Learn 1000 words

Could You Learn 1000 Words?

To remain competitive, the UK desperately needs to improve language education. But the thought of learning a second language sounds incredibly intimidating to many people. What to do?

A new campaign launched just last week aims to make language learning seem more attainable to everyone, not just top-ranked students. The 1000 Words campaign, organized by Speak to the Future, encourages everyone to learn just 1000 words in another language, instead of trying to become completely fluent. According to the Speak to the Future website, 1000 words will be enough to get to you to a basic level of proficiency (level A2 on the Common European Framework of Reference).

At this level of proficiency, you can handle basic, routine tasks and situations. So, you would be competent enough to get out of the “holiday bubble” that often keeps native English speakers from connecting with the local culture on vacation, or perhaps to handle some business-related tasks like waiting on customers. 

In a press release,  Speak to the Future Campaign Director Bernardette Holmes explained:

“The idea that everyone can learn the basics of another language is both realistic and attainable.  We are not expecting instant fluency. Yet if everyone were capable of at least 1,000 words in a new language, social attitudes and economic prospects would be significantly enhanced – young people would be better prepared for the challenges of globalisation and our cultural and intellectual levels would be raised. I urge everyone in a position of influence to join the campaign and help us achieve this aim.”

1000 words gets you a basic grasp of another language, but the campaign organizers hope that many people will continue on with language learning once they get a taste. Professor Nigel Vincent, Vice-President for Research and Higher Education at the British Academy said:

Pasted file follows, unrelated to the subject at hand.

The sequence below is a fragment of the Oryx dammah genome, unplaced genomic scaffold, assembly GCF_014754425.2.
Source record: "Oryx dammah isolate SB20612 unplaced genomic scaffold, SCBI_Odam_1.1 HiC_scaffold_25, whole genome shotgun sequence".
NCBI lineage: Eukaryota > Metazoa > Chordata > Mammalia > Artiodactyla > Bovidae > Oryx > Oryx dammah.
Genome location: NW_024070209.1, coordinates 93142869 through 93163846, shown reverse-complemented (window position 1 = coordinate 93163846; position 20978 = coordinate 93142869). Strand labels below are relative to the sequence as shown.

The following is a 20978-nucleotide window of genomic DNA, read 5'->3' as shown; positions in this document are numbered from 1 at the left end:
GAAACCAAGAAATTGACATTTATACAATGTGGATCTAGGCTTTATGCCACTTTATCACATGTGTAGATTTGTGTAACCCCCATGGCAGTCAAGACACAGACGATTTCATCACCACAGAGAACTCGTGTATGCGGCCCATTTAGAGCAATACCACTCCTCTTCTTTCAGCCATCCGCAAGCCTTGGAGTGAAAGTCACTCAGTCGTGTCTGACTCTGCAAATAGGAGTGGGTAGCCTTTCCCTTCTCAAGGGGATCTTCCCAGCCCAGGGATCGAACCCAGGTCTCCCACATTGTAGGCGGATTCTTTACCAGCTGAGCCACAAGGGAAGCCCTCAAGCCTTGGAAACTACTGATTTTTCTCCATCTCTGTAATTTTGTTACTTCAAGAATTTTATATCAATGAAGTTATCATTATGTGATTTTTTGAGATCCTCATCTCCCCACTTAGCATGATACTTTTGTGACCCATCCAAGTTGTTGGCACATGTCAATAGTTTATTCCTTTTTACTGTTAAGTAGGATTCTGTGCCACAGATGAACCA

‘The hard thing about learning a language is getting started. 1000 words can easily lead to 5000 or more, or indeed to 1000 words in a different language. The benefits for the nation if people are persuaded to take this step will be immense.”

Photo Credit: Attribution Some rights reserved by kiwanja

2 replies
  1. Bill Chapman
    Bill Chapman says:

    I’m all in favour of all language learning, but a choice has to be made. Which language(s) should we be learning for business purposes? Learn Spanish and you’re at a loss In Germany, learn French and you’re illiterate in Russia, learn Chinese and you can’t ask for an ice cream in Portugal. So which language should we be learning? I would respectfully suggest that we take another look at Esperanto, a relatively new language which is easy to learn and use.

    Reply
  2. Brian Barker
    Brian Barker says:

    Apparently President Obama wants everyone to learn a foreign language, but which one should it be?

    The British learn French, the Australians study Japanese, and the Americans prefer Spanish. Yet this leaves Mandarin Chinese, Russian and Hindi, out of the equation.

    Perhaps it’s time to move forward and adopt a neutral non-national language, taught universally in schools worldwide, in all nations? That truly would be a courageous step.

    As a native English speaker, I would prefer Esperanto.

    Your readers may be interested in the following video at http://uk.youtube.com/watch?v=_YHALnLV9XU Professor Piron was a translator with the United Nations in Geneva.

    The study course http://www.lernu.net is now receiving 120,000 hits per month. That can’t be bad 🙂

    Reply

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